OldByreSkye

gallery, cafe & apartment

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All change please…

[belated] Happy New Year, and welcome to the new look blog/website.

We really needed to a proper website up for the first full year of business for the gallery/cafe.  Unfortunately the old WordPress ‘theme’ [PianoBlack] although very nice for the blog didn’t work for a website, as when you added extra pages the navigation was hidden away up the top right, almost invisible.  So we’re trying a completely different theme – Bold Life – as none of the other [free] black themes worked either.

As you can see, we now have a static home page, and specific pages for the blog, as well as linking to the online gallery and accommodation, and a proper contact form.  There is still quite a lot of tweaking to do, and it’s not entirely impossible that the whole theme may change again before the end of the month as we either get used to it, or not…

Currently listening to: The Time Has Come – Christy Moore [who I saw live in Baltimore, Co Cork, in 1986, as you do…]

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Now we’re flying…

Our flyers arrived at the end of last week, all 5000 of them and, uniquely for something coming from off the island, actually arrived earlier than estimated.  They’re A5 and, as you can see, double-sided although as the back has the logo on as well [bottom left, hidden on the photograph] they still make sense if you stack them the wrong way round as one of the first outlets we gave to them demonstrated by doing exactly that!  It would have been nice to have had some promotional material when we opened, but was always going to be a bit difficult to include photographs of the actual gallery if it isn’t finished…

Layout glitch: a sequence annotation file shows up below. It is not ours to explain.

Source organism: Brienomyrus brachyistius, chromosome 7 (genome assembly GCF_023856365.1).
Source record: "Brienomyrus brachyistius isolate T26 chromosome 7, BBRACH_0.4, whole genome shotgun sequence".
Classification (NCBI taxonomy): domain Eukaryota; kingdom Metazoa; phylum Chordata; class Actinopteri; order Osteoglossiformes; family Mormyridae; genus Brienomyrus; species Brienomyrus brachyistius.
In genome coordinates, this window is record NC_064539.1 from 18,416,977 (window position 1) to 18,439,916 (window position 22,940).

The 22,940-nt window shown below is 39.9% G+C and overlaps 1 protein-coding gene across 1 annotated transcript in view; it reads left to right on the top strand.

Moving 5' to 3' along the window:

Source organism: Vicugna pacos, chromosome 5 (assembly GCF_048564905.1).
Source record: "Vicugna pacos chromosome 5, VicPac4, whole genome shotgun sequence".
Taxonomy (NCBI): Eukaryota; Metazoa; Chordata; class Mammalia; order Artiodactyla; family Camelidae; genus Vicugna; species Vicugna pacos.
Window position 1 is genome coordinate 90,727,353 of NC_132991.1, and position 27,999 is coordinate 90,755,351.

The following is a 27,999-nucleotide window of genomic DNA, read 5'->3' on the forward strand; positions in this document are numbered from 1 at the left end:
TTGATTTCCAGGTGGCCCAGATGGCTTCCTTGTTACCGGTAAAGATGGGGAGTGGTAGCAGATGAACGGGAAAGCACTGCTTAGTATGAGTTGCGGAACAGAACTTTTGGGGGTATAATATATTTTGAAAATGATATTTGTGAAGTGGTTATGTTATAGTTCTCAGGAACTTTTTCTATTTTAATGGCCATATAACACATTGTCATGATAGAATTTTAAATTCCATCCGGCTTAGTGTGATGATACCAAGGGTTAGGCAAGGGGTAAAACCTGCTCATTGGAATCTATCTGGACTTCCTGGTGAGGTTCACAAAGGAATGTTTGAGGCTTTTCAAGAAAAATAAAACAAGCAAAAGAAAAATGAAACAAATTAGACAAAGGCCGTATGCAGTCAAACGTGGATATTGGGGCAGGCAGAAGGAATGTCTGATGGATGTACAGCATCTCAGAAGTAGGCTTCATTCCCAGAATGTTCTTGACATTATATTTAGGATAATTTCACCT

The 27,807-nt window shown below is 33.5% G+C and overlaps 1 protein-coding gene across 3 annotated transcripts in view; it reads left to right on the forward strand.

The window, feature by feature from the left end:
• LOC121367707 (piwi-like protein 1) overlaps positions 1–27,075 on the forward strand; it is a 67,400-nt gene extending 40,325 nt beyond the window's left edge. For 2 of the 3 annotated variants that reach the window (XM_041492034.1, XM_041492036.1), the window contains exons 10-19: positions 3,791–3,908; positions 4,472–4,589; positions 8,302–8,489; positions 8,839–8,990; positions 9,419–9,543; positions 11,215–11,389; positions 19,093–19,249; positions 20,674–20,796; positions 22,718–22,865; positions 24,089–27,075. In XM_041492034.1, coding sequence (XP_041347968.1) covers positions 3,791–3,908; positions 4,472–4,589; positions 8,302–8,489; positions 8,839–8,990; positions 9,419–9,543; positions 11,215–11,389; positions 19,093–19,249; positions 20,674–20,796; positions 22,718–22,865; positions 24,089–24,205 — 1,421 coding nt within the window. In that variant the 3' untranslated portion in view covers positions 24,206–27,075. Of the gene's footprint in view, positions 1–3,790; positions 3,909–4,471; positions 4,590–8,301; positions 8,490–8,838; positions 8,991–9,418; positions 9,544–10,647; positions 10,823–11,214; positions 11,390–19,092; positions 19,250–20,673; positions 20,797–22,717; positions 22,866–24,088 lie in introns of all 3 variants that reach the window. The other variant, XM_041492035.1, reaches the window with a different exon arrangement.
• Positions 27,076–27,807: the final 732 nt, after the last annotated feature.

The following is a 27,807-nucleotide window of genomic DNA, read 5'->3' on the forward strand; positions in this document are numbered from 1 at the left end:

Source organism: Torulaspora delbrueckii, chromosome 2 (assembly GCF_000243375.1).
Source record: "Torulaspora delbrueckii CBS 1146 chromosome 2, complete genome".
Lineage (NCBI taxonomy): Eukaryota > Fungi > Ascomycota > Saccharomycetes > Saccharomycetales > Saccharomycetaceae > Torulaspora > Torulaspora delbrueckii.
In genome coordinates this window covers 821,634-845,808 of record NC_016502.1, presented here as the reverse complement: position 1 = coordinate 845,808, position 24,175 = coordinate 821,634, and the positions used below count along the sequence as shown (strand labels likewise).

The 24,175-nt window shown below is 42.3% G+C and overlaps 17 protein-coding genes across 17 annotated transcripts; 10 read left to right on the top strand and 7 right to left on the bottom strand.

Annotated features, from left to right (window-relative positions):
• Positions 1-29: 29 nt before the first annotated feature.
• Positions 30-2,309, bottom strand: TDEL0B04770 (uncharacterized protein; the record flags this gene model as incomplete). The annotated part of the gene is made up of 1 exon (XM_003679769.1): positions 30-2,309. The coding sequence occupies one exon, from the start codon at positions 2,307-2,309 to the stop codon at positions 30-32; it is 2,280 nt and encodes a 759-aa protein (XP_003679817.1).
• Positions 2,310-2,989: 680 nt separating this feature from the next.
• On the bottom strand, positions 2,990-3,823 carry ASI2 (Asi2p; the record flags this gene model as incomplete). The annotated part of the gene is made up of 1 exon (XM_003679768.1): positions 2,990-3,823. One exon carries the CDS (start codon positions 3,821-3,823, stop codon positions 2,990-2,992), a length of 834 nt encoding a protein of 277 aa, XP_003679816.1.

Flyers

Both sides now – who we are, what we are, where we are and when we are [open]. How we are will vary from day to day…

So they are now on display in the Portree tourist office, which costs but is free for the rest of the financial year, probably because we are already signed up with Visit Scotland through the holiday let.  We will now be touring everyone we know who can display leaflets, and doubtless some we don’t know, to be ready for the season.